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Aunty Barb Egan

Muthi Muthi Elder Barb Egan has spent most of her life along the Murray River at Robinvale. As such the Murray holds a special place in her heart, which she expresses in a new exhibition called River Woman, now on at the Bunjilaka Aboriginal Cultural Centre in the Melbourne Museum.

Aunty Barb Egan is many things, an Elder, an artist and a passionate footy follower, but it is her art that is drawing attention at the moment – courtesy of her first major exhibition in Melbourne.

Aunty Barb’s journey as an artist has spanned 40 years. Her experiences growing up on the Murray in Robinvale play a central role

in her art – reflecting the spirit of this environment that continues to move her.

“I was born on the banks of the Murray River and I can still remember Dad carrying me on his back when I was younger,” she says.

“The banks were our playground. We played hopscotch and would make trolleys and stilts out of the old sunshine milk tins. We also used to get the sweet honey that fell from the beehives in the trees – droplets would fall to the ground and we would go and lick the bark or leaves and pick up the droplets with a stick – they were our lollies. They were good times here on the river. I don’t think I’d ever leave Robinvale. I’ve got the river – it’s my home. I just love it here.”

Aunty Barb was at the exhibition opening and says she was a bit overwhelmed by it all.

“It was huge, I could not believe it. I have been creating these art works for many years. I usually work in a big dusty shed and the paintings go under the table and in the store shed and they have cobwebs on them and all sorts of things and now they are hanging in Melbourne in a beautiful gallery.”


She has about 30 works in the exhibition that all express her longing and spiritual connection to the river. They include embossed line work, lino prints, acrylic painting and sketches.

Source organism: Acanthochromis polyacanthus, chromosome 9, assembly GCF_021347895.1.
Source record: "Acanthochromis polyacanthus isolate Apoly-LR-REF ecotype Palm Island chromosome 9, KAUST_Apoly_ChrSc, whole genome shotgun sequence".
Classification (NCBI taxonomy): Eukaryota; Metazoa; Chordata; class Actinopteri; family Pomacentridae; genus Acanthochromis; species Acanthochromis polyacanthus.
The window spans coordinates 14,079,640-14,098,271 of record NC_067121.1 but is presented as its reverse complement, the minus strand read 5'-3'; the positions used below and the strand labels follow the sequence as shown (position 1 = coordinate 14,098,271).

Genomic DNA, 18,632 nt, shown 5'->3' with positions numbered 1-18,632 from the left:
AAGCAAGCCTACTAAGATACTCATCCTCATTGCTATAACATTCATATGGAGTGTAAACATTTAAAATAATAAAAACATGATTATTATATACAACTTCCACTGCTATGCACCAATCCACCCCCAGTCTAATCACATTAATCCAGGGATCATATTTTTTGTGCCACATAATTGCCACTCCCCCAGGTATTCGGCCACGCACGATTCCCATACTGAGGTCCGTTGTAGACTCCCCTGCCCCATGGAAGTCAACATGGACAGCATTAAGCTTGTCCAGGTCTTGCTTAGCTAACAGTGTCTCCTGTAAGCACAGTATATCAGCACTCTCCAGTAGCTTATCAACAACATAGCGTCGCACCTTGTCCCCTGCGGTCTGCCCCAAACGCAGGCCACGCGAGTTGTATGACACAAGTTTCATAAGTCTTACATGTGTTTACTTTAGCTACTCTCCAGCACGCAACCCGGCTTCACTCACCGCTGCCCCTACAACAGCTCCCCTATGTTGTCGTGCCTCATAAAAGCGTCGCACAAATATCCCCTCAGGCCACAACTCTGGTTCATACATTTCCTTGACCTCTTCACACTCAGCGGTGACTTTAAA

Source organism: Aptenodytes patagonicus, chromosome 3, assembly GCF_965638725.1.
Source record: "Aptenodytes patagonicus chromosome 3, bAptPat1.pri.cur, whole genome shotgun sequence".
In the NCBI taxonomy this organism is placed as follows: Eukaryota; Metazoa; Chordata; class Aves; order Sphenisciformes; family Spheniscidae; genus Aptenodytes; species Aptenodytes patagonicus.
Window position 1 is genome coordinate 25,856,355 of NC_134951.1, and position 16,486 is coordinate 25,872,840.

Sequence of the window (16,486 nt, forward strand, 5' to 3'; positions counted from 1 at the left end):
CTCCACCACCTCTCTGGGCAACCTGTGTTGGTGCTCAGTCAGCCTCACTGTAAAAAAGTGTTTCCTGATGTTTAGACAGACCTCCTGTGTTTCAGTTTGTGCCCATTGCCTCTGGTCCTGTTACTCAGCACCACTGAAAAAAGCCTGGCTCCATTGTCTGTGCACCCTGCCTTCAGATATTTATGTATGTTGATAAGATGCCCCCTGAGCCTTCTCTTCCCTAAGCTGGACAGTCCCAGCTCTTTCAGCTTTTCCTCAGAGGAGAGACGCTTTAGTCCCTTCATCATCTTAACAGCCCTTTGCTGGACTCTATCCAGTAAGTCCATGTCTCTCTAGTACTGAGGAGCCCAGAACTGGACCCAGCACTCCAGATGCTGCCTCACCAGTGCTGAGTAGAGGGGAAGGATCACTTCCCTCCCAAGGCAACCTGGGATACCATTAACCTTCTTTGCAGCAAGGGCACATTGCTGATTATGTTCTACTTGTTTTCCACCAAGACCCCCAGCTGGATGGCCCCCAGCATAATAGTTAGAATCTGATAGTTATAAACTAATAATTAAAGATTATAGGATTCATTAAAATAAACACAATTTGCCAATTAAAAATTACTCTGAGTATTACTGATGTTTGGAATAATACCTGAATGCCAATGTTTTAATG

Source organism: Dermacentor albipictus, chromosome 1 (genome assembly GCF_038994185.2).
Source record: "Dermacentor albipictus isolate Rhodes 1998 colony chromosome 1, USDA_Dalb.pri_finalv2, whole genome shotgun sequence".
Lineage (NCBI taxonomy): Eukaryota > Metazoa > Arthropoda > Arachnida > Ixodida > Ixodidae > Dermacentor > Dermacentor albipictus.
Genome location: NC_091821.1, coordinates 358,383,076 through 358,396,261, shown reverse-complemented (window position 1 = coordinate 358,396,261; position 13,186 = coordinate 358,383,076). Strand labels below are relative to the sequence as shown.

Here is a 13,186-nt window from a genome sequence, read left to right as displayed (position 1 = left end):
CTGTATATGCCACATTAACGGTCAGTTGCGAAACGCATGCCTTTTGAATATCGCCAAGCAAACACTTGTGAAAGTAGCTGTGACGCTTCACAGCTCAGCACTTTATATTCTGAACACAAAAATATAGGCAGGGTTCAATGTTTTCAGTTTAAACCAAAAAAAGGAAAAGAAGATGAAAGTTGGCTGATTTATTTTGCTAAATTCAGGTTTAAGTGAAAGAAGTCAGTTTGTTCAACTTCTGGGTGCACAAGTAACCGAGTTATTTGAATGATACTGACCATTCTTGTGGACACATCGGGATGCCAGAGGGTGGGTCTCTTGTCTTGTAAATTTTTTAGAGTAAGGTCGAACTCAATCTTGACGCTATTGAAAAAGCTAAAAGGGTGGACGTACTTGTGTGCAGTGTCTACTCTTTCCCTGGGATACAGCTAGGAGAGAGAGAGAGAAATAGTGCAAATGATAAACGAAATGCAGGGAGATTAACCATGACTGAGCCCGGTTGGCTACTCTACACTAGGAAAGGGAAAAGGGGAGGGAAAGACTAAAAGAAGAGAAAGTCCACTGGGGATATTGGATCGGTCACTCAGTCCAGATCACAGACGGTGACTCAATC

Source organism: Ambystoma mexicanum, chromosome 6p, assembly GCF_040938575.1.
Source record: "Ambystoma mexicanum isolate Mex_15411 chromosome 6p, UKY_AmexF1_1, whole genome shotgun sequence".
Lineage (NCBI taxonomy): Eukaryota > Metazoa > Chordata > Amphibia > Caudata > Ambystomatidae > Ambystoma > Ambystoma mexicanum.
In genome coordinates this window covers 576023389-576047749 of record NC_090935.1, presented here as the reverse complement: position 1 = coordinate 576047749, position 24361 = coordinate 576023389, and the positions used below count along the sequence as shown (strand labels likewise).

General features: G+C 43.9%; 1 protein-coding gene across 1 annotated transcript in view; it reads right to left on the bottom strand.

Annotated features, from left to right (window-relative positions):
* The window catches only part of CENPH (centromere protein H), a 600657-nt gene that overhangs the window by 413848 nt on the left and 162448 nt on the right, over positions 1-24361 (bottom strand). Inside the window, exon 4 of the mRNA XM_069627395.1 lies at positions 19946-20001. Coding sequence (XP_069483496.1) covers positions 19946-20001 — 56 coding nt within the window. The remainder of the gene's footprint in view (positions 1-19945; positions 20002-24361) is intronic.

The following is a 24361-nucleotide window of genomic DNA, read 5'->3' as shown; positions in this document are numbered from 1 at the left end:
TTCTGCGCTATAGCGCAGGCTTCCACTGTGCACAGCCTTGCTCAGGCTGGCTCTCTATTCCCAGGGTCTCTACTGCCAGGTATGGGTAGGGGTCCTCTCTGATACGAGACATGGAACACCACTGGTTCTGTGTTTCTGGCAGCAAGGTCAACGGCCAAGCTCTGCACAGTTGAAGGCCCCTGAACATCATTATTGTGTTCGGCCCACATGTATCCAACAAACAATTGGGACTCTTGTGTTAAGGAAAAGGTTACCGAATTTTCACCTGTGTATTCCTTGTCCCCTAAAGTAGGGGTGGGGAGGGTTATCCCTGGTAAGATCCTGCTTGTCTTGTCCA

These art works come out of a collective art practice she has created in Robinvale called Miss Emily’s Shed.

“We needed to fill the gap here that came about when the CDEP (Community Development Employment Project) stopped, so I got a loan from the state government and I bought all the kilns – because we do pottery here too – and the paint and we set it up. It started out in my bungalow over 14 years ago,” she says.

She produces work in the shed together with talented friend Thomas Tamock, known as M. Mok, who collaborates with Aunty Barb on many creative projects. The Miss Emily products range from handmade and painted ceramics, paintings and lino prints to beautiful hand-painted silk scarves and greeting cards, all designed by Aunty Barb and Tommy and sold throughout Australia.

Starting out with only a small bench space in a shed a long time ago, it has now grown into two large sheds, one which is a studio and the other a gallery space. It has developed into a community meeting space and Barb is also helping other artists get established.

“I am trying to help the young artists and young women coming through. We will be holding an exhibition of their work here in the shed soon,” she says.

She is also a mad footy fan.

“My son used to play for Richmond. I will watch it Friday, Saturday and Sunday if it is on. I watch it with my grandson,” she says.

She also designed the footy jumpers for the Indigenous team, the Robinvale Football Club.

River Woman is on at Bunjilaka Aboriginal Cultural Centre, Melbourne Museum, Nicholson Street, Carlton from 17 February to June 2012. Adults $10, children and concessions free.

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